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Why Ardie Savea couldn’t be happier for ‘good old Cam’ Roigard

By Finn Morton
Aaron Smith and Cam Roigard of the All Blacks run through drills during a New Zealand All Blacks training session at Mt Smart Stadium on June 30, 2023 in Auckland, New Zealand. (Photo by Hannah Peters/Getty Images)

Halfback Cam Roigard will officially become an All Black on Saturday if he comes off the bench against the Wallabies at the world-famous Melbourne Cricket Ground.

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After beating world champions South Africa 35-20 in Auckland a fortnight ago, the All Blacks have named a relatively unchanged starting lineup to take on Australia.

Flanker Dalton Papali’i replaces usual captain Sam Cane at openside flanker, and No. 8 Ardie Savea takes up the leadership role for the Bledisloe Cup opener.

On a perfect day in Melbourne, and with the sun at his back, Savea spoke with a sea of reporters on the eve of this highly anticipated trans-Tasman derby.

Savea spoke confidently ahead of the match – and was even surprised by a passionate cheer from All Blacks fans on a boat sailing passed – and also smiled his way through the media scrum.

But Savea let out his biggest grin as he began to talk about debutant-to-be Cam Roigard. The pair are teammates in Super Rugby Pacific with the Hurricanes, and are set to rekindle their combination at Test level.

Roigard, who stepped into the No. 9 jersey at the Hurricanes in the absence of injured veteran TJ Perenara, was simply brilliant this season. Every week, the halfback seemed to get better and better.

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The 22-year-old was rewarded for his fine form with a call-up to the All Blacks last month, and has continued to chip away in training ahead of a potential debut.

That debut, at the time of writing, might only be just over 24 hours away.

Roigard was named on the bench as the sole debutant in the All Blacks’ matchday 23, and Savea couldn’t have been happier for “good old Cam.”

“I’m so happy for him,” Savea told reporters.

“He’s been a dude that’s kind of been in the background at the Canes and what you see on the field is the labour that he does away from the field. I’ve seen that in the last couple of years at the Canes.

“He’s just been given the opportunity the last two years to really shine his light and he has, and it’s kind of rewarded him being in the All Blacks and this week he gets that first opportunity to don the black jersey.

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“It’s special when you see someone, you’ve kind of been there from when they first came in… he’s a talented man, a man of few words.

“I’m excited for him and his family.”

The All Blacks have been pretty well perfect to start their Rugby Championship campaign, and can secure two pieces of silverware with a win over arch-rivals Australia this weekend.

As well as The Rugby Championship crown, the All Blacks can also lock up the prestigious Bledisloe Cup for another year. New Zealand has held the trophy for more than two decades.

But if the All Blacks fail to win this Test, then the two-match series heads to a decider at Dunedin’s Forsyth Barr Stadium next weekend.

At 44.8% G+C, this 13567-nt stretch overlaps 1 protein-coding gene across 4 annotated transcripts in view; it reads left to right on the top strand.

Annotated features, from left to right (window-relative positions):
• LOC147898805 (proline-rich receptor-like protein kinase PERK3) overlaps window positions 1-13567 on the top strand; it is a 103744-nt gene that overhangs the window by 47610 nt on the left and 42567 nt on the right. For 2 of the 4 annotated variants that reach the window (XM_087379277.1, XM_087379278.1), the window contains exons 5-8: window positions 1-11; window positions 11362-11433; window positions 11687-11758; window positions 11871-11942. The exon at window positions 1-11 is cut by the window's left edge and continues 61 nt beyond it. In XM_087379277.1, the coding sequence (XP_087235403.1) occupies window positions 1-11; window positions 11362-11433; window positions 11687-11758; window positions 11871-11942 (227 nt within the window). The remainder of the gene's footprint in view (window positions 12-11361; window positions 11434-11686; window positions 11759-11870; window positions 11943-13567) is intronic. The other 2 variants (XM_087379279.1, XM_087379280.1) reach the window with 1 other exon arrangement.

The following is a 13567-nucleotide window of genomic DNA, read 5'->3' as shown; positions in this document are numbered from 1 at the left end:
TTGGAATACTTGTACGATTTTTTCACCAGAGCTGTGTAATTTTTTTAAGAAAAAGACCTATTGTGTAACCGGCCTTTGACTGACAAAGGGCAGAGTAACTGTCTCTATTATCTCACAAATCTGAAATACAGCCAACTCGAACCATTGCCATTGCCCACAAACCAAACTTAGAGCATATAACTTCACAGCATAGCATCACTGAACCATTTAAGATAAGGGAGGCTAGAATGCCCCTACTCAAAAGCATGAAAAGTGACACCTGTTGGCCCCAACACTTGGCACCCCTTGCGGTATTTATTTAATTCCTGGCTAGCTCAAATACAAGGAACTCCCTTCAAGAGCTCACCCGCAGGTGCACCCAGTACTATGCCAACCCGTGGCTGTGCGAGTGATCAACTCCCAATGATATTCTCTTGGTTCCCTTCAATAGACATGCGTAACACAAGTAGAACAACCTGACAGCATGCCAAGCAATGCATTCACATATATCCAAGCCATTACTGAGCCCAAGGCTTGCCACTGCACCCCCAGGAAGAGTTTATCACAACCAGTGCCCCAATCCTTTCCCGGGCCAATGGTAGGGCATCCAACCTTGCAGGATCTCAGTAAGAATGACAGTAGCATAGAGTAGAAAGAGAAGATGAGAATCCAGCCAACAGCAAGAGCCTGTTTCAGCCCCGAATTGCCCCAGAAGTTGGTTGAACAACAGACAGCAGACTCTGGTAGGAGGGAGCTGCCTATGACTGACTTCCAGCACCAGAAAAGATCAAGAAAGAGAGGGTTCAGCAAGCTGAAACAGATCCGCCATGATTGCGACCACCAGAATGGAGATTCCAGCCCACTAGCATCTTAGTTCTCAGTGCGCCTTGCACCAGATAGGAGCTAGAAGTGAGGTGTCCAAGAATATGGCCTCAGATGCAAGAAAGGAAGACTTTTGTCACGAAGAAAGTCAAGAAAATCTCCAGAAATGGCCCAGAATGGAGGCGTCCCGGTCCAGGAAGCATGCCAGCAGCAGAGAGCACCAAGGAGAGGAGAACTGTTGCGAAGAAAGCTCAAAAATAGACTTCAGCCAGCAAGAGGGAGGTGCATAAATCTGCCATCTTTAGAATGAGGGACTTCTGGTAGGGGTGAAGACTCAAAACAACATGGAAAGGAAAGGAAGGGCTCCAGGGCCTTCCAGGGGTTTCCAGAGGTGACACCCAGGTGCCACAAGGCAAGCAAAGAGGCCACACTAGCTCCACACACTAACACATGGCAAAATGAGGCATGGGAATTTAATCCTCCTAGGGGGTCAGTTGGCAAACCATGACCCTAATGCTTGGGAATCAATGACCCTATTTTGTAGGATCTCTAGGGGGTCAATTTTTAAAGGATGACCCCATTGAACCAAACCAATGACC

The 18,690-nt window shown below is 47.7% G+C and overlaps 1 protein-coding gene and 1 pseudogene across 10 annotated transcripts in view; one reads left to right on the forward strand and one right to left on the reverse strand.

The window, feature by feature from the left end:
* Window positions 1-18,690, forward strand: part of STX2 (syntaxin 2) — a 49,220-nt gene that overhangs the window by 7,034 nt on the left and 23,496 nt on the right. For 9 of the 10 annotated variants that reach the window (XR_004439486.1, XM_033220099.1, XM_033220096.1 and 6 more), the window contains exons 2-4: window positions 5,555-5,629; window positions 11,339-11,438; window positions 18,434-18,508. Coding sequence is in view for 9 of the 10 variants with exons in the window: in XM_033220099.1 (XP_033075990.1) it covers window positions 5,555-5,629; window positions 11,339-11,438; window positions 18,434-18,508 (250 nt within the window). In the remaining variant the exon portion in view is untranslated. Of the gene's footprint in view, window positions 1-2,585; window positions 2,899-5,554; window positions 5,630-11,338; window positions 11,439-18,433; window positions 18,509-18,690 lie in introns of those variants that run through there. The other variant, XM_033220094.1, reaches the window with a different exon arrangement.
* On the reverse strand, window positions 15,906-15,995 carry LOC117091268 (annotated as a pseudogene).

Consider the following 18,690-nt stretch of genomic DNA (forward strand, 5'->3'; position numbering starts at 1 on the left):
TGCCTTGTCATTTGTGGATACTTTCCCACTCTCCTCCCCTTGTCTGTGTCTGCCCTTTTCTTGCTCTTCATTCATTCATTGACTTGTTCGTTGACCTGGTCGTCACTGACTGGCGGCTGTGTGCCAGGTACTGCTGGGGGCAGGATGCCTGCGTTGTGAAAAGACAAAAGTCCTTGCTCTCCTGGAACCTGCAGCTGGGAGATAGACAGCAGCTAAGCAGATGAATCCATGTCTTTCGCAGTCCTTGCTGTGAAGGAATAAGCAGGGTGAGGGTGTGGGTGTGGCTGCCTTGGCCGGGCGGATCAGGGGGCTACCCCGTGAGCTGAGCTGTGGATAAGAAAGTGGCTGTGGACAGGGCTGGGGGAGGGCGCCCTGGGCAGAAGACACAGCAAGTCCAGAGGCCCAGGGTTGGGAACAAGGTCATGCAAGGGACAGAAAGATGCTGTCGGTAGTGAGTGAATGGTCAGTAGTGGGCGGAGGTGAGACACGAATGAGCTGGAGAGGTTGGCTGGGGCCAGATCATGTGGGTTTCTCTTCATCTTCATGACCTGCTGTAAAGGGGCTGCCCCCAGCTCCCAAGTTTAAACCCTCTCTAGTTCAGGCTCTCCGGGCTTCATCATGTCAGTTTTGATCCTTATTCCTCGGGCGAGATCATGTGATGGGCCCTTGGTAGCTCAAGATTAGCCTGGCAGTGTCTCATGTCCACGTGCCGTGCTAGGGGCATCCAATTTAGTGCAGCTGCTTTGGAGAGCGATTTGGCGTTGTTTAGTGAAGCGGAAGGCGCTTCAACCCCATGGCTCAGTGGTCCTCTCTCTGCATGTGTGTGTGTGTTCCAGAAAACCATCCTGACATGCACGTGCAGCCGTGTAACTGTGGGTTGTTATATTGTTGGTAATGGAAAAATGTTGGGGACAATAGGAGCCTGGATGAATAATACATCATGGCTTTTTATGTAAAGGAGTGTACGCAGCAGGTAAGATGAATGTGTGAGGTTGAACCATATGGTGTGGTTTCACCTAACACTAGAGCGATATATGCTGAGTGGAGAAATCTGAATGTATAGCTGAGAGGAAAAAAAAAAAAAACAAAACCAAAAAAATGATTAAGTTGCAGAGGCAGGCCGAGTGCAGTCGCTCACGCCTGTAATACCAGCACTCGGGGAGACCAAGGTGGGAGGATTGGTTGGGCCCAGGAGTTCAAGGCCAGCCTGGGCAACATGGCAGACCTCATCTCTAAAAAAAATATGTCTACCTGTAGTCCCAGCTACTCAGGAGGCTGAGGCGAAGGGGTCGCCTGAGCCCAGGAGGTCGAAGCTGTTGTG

“It’s always important to look at the bigger picture,” Savea added. “In terms of what we want to achieve long term.

“But obviously you break it down and for us it’s week by week, and that’s the mantra we’ve been going for.

“This week is another great, big challenge for us, especially in Melbourne at the G, against an Aussie team that’s hurting. It’s going to be an interesting one but it’s going to be good.”

The All Blacks take on fierce rivals Australia at the Melbourne Cricket Ground on Saturday night in the first of two Bledisloe Cup Tests.

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Turlough 3 hours ago
Jean de Villiers' three word response to 'best in the world' debate

This ‘raging’ debate is only happenning in media circles and has never been a topic in Ireland (although SA media are interested). It makes the media companies money I guess. SA are RWC champions and #1 ranked team although Ireland are back within a point there. The facts point to SA. For a lot of 2021 France beat ALL their rivals and Ireland similar in 2022-2023. It is not wrong to say that on such form either can be deemed to be the current best team if they have beaten all their rivals and ranked #1. The ‘have to have won a world cup’ stipulation is nonsense. The world cup draw and scheduling has been tailored to the traditional big teams since the start. The scheduling also which sees the big teams sheltered from playing a hard pool match the week before has also been a constant. It is extraordinary that for example France have made so many finals. Ireland who were realistically only contenders in 2023 were in a Pool with two other top 5 teams and had to play one of them 7 days before a quarter final against France or New Zealand. Always going to be a coin toss. Scotland’s situation was worse. New Zealand had great chances in 1995, 1999, 2007 but they could not win a tight RWC match. The first tight match they ever won was versus France in the 2011 final, literally they lost every other tight match before that. Some of those NZ teams around that era were #1 surely?

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